This is a world of self-conscious interior turmoil, in which parent- and authority-baiting, eco-paranoia, serial killing and Gothic fantasy compete with the generalised adolescent misery that has always been the heart of indie pathology.

Yet if there is a commonly voiced disappointment in the industry, then it is the lack of new British talent of true international class. Roadrunner's Mark Palmer, home of Sepultura and Machine Head, is blunt. "The British metal press tends to be very supportive of its own acts," he says, "but most of those acts are simply not professional enough, and domestic sales of even 60,000 albums rarely translate into overseas success." East West rock A&R man and former Kerrang editor Dante Bonutto points less to a lack of quality than the dominating influence of American hard rock since the early-Eighties. "For the health of the music it is important to find bands to take the genre forward: acts that are perceived as cutting edge, have the aura to attract fanatical audiences and invest in roadwork. Quite simply, being a good band is more important than representing a specific genre."

Marketing man Dave Thorne (former clients: Metallica, Bon Jovi) was instrumental, when looking at new approaches to artist development, in introducing the direct mail and club promotion techniques common to indie and dance music. Thorne agrees that there is a lack of professionalism in British bands but sees equal fault elsewhere. "One of the failings of major labels has been that they are not in touch with the grass roots audience," he says. "Everything is motivated by the media and, historically, the A&R community is media driven."

In that case, this year's Donington should prove to be an acid test for the wave of musical liberalism currently washing over the hard rock world. Donington's main attractions, Kiss and Ozzy Osbourne, are resolutely old school. But with Metallica, AC/DC and company detained on business elsewhere, this festival may be remembered more for the heroic welcome accorded to Brazil's Sepultura than for the breaking of any box-office records. Indeed, Donington left its announcement so late that it was rumoured that organisers would pass for the current year. That an event of this size should be in question attests to the dwindling number of established mainstream metal bands capable of pulling the requisite crowds. Equally, and perhaps more significantly, it's a measure of the fact that many potential Donington attractions, such as Therapy? and Soundgarden, are now equally coveted by those festival bastions of indie and alternative rock, Reading and Phoenix.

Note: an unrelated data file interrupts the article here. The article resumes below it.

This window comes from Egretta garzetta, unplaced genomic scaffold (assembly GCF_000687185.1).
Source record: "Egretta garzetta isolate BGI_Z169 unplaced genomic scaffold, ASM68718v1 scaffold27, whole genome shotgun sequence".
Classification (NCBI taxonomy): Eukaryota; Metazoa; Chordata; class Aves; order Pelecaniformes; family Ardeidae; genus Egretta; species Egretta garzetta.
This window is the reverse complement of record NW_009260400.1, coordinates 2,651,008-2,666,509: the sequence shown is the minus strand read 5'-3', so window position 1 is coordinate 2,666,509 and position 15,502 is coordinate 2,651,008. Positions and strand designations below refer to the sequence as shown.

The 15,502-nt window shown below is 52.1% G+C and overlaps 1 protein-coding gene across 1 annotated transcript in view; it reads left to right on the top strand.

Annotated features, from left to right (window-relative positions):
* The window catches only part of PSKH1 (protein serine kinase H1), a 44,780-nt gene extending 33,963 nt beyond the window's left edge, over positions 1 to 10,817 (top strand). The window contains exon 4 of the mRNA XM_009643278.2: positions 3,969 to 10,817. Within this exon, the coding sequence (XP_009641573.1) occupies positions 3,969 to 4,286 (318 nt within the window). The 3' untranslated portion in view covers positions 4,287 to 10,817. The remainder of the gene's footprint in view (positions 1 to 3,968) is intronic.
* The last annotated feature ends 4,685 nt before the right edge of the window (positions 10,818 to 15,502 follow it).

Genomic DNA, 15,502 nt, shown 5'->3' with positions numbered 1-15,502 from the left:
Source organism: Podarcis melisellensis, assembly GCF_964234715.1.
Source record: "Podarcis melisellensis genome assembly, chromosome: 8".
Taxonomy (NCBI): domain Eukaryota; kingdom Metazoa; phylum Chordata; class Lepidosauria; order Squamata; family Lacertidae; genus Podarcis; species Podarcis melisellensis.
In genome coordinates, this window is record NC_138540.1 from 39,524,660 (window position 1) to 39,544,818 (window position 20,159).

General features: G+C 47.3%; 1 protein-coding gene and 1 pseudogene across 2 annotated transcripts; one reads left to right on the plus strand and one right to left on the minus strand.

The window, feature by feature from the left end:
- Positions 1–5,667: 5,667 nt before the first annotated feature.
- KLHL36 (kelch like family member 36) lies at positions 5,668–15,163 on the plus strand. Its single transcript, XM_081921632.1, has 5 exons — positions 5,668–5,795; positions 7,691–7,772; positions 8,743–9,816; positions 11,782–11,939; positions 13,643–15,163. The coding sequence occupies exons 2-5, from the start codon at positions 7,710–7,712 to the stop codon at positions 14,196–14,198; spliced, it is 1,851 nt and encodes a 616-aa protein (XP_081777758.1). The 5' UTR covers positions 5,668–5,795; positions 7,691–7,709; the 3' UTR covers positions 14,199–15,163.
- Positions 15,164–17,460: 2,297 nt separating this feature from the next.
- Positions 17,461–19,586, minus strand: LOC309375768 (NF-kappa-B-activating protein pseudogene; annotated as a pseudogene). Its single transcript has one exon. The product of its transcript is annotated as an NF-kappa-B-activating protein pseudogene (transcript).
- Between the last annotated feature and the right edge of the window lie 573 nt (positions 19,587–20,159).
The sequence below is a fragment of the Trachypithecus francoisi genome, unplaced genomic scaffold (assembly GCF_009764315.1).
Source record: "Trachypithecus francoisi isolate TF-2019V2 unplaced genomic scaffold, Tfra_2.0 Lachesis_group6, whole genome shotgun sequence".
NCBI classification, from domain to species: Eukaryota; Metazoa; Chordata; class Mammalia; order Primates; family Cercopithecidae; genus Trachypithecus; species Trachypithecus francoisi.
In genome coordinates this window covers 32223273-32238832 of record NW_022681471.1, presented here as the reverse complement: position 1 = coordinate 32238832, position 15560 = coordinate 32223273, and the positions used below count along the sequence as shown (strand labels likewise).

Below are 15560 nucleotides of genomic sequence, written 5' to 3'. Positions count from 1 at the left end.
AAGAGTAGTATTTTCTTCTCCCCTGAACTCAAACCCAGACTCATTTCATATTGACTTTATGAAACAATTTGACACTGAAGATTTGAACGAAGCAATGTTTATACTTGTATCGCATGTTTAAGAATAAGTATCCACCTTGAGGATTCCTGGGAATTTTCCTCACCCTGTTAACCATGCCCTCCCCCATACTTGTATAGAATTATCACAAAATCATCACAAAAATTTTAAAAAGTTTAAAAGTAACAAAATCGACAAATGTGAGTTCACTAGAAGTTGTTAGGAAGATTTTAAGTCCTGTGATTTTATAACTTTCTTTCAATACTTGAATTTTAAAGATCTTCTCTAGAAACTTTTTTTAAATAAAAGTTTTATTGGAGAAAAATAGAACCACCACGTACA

Much of the pre-release hype surrounding Metallica's Load has focused on the issue of demographics and shifting audience patterns. For the first time, the group's US record company is confident of a breakthrough on alternative radio - the traditional launching pad for the likes of Alanis Morissette and Bush, not plank-spanking metal acts. This in turn will irritate the traditional rock stations who have always seen Metallica as their exclusive preserve and fear a further shunt down the radio format pecking-order as a consequence.

The touring industry has been equally surprised by the band's decision to accept an invitation to headline Lollapalooza, America's annual multi- artist touring circus - a kind of Reading on wheels, which has traditionally been a forum for indie rock and the odd token rap act. What will surprise many people is that Metallica's first choice of support acts were Black Grape and Oasis. Perhaps even moreshocking to adepts is the group's new look. The trademark Metallica non-image, compromising black jeans, black T-shirt and baseball boots, has been shelved in favour of the Latino lounge- reptile iconography favoured by those who appear in Tarantino films. Short hair and suits would have spelled commercial suicide for a metal band in the 1980s. These days it looks less like an act of cynicism than a simple reflection of the cultural status quo.